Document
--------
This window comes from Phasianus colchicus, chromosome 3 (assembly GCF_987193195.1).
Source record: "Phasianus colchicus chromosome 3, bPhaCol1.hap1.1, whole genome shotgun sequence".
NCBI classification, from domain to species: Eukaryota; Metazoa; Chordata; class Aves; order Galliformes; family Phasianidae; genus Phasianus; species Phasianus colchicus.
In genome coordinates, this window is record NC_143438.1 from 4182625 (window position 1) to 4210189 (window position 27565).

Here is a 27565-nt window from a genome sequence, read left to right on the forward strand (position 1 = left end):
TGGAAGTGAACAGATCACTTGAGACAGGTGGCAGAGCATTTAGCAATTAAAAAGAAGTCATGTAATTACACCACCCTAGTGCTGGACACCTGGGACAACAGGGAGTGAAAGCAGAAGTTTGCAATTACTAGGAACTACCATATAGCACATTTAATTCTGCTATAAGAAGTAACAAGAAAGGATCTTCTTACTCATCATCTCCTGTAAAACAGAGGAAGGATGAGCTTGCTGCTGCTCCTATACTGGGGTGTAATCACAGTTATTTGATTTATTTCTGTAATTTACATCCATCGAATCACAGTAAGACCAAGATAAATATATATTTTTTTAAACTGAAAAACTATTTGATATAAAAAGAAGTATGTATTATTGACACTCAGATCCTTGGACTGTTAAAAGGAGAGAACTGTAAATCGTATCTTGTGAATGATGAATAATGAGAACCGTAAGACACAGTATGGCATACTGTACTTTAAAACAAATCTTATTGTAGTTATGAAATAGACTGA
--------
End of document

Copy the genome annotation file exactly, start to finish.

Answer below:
This window comes from Phasianus colchicus, chromosome 3 (assembly GCF_987193195.1).
Source record: "Phasianus colchicus chromosome 3, bPhaCol1.hap1.1, whole genome shotgun sequence".
NCBI classification, from domain to species: Eukaryota; Metazoa; Chordata; class Aves; order Galliformes; family Phasianidae; genus Phasianus; species Phasianus colchicus.
In genome coordinates, this window is record NC_143438.1 from 4182625 (window position 1) to 4210189 (window position 27565).

Here is a 27565-nt window from a genome sequence, read left to right on the forward strand (position 1 = left end):
TGGAAGTGAACAGATCACTTGAGACAGGTGGCAGAGCATTTAGCAATTAAAAAGAAGTCATGTAATTACACCACCCTAGTGCTGGACACCTGGGACAACAGGGAGTGAAAGCAGAAGTTTGCAATTACTAGGAACTACCATATAGCACATTTAATTCTGCTATAAGAAGTAACAAGAAAGGATCTTCTTACTCATCATCTCCTGTAAAACAGAGGAAGGATGAGCTTGCTGCTGCTCCTATACTGGGGTGTAATCACAGTTATTTGATTTATTTCTGTAATTTACATCCATCGAATCACAGTAAGACCAAGATAAATATATATTTTTTTAAACTGAAAAACTATTTGATATAAAAAGAAGTATGTATTATTGACACTCAGATCCTTGGACTGTTAAAAGGAGAGAACTGTAAATCGTATCTTGTGAATGATGAATAATGAGAACCGTAAGACACAGTATGGCATACTGTACTTTAAAACAAATCTTATTGTAGTTATGAAATAGACTGA